The word for 144 decimal, or 100 dozenal, is called "gros" (the ‘s' is silent) So, a three-digit dozenal number, such as 25X, would be pronounced as "two-gros-five-doh-dek." In decimal, this number is 358.
Critics of the dozenal system say that it would undermine the benefits of finger counting.
But as dozenalists are happy to point out, each finger consists of three parts. So, starting with the index finger, and using the thumb as a pointer, we can immediately denote the first three digits (working our way from bottom to the top of the finger). Then, the middle finger can denote 4, 5, 6, the middle finger, 7, 8, 9, and so on. Using this system, our two hands gives us a total of 24 numbers to work with. Some finger-counters work their way from left to right, designating the tips of their fingers 1, 2, 3, 4.
Even better, we can use our second hand to display the number of completed base 12's. Consequently, we can use our fingers to go up to 144 (12 x 12).
For example, if you take the thumb of your left hand and place it on the middle joint of your middle finger (which is the 5th base 12, equalling 60 decimal), and you do the same on your right hand (which signifies the 5th increment), we get the number 65 decimal.
Could We Ever Switch Over?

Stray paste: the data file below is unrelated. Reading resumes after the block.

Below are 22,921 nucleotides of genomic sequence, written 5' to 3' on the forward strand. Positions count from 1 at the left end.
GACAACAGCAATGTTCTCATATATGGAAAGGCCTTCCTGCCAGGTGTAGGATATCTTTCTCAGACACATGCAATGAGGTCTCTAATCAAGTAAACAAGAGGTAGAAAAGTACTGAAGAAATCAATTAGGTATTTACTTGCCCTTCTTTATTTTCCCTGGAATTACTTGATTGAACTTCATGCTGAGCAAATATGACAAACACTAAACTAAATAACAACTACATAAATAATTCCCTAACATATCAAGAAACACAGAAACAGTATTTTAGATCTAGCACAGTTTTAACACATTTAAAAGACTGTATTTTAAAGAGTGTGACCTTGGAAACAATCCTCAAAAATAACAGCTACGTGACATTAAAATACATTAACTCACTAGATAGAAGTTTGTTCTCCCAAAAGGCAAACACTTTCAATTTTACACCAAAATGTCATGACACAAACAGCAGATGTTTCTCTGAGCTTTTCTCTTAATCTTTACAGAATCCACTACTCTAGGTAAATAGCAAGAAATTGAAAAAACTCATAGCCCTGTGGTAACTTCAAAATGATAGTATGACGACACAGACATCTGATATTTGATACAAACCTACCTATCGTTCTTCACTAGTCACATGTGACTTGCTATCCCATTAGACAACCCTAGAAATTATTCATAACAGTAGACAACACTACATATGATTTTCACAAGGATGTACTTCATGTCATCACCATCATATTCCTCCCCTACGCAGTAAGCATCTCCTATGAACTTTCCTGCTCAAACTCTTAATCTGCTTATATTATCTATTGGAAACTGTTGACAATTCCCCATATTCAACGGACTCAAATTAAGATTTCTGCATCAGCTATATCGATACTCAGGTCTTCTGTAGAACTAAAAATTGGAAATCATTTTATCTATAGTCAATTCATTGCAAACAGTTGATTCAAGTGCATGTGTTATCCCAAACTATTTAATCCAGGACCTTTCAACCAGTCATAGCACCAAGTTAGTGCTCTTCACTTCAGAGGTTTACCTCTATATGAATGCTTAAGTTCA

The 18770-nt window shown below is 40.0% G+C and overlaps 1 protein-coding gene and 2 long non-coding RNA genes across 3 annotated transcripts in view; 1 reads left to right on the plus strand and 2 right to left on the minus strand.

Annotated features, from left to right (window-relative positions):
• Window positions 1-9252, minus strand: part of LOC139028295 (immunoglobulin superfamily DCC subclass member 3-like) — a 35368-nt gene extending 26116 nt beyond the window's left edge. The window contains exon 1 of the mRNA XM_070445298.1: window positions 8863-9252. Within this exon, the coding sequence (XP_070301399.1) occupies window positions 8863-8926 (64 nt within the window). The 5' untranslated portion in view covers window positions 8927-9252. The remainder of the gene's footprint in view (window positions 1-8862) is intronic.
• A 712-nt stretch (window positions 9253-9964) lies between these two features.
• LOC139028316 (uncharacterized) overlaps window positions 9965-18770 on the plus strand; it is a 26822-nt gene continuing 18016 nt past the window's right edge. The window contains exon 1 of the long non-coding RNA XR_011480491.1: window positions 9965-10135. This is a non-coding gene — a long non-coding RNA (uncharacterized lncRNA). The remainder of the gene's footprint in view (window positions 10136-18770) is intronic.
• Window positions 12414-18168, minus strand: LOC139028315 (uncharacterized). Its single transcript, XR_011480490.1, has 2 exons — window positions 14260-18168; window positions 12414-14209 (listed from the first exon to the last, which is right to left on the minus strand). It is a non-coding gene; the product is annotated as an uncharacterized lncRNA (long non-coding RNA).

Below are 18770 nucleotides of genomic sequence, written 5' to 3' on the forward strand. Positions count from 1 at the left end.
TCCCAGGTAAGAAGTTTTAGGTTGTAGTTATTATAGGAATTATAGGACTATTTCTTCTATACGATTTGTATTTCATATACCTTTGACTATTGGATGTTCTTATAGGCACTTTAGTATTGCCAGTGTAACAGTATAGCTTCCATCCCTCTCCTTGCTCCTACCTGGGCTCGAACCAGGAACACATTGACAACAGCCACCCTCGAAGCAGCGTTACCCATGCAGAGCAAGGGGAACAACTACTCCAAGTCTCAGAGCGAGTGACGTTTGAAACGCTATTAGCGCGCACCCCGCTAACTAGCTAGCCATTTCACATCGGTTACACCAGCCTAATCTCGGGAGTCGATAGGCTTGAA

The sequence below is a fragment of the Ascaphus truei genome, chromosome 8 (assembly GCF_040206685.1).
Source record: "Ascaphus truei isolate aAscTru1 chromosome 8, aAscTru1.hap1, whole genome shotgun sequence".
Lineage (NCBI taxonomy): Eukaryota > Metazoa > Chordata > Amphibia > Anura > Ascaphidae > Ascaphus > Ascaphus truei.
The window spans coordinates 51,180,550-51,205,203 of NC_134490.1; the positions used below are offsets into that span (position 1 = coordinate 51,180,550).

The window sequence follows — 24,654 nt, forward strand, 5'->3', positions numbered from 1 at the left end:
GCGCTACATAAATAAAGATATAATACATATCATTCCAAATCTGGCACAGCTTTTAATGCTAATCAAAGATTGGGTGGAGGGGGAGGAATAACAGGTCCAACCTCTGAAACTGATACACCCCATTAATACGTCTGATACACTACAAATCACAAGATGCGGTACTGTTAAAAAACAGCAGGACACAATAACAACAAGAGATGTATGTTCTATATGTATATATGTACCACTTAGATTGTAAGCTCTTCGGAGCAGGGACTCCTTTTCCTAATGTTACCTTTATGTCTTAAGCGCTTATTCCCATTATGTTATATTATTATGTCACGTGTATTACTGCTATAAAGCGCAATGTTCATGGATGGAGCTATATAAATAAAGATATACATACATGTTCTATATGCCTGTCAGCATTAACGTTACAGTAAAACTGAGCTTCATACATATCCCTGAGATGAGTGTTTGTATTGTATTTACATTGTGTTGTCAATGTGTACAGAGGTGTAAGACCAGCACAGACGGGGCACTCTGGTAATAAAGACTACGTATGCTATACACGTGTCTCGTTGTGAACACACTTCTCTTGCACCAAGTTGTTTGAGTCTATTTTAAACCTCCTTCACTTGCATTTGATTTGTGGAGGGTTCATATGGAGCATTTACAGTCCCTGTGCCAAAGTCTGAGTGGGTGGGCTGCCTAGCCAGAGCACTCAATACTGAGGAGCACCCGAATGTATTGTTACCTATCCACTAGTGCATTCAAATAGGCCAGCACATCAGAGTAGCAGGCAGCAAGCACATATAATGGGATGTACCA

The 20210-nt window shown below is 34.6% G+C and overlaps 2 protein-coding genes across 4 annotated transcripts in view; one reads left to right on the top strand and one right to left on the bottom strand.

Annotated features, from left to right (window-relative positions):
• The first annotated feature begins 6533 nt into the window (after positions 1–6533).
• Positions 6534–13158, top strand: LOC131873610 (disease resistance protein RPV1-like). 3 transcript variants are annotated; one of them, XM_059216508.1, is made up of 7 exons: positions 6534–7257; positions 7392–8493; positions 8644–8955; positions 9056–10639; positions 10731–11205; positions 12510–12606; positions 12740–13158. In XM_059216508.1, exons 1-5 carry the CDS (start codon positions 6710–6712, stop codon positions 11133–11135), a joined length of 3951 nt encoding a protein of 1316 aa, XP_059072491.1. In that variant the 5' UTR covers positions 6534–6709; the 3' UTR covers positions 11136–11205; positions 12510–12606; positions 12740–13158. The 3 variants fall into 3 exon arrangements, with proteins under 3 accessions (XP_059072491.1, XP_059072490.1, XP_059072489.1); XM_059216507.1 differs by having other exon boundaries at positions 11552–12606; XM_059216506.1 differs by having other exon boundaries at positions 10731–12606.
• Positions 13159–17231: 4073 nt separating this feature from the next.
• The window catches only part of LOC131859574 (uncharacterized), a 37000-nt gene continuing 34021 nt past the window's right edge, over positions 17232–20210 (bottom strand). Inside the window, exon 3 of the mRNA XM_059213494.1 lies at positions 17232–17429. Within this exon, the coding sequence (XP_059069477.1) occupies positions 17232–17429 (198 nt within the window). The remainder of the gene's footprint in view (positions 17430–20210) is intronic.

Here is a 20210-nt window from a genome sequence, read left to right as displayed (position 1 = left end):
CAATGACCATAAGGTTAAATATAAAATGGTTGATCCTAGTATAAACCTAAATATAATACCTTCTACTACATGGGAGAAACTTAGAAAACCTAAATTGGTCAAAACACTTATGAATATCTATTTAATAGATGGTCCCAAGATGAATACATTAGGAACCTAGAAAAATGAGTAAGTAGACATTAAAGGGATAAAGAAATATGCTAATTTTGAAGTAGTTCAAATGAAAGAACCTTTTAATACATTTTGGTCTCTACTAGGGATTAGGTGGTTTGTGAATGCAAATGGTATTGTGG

Unfortunately, converting to the dozenal system at this point would be exceptionally difficult, and over-the-top expensive. While the long-term benefits are obvious, it's probably not worth the short-term pain. But that said, living with a sub-optimal counting system from here to eternity seems sad.
That said, dozenalists like Donald Goodman say it's not completely impossible. He argues that converting the currency would be the first and most crucial step, followed by an organized education campaign on the matter in the schools (As an aside, and in regards to this last step, this is exactly how the metric system was popularized and taught in Canada; I vividly remember the day when, as a child, our teacher came in and said, "Kids, from here on in, it's the metric system — no exceptions").
Goodman is skeptical, however, that any one procedure could work everywhere, suggesting that it would have to be tailored to local circumstances.
"Most dozenalists believe that we should let dozenals speak for themselves," he told the Guardian. "As time goes on, and as more people learn about dozenals, more people will use them; after a while, people won't want to use decimals anymore." No official, top-down change is really needed, he argues, except for things like money and legal recognition for dozenal measurement systems.
So, what do you think? Has the time come for the dozenal system?
Special thanks to Calvin Dvorsky for helping me write this article!
Sources: Dozenal Society of Great Britain, Dozenal Society of America, The Guardian.
Images: Shutterstock/ArtisticPhoto, Guardian, gorpub.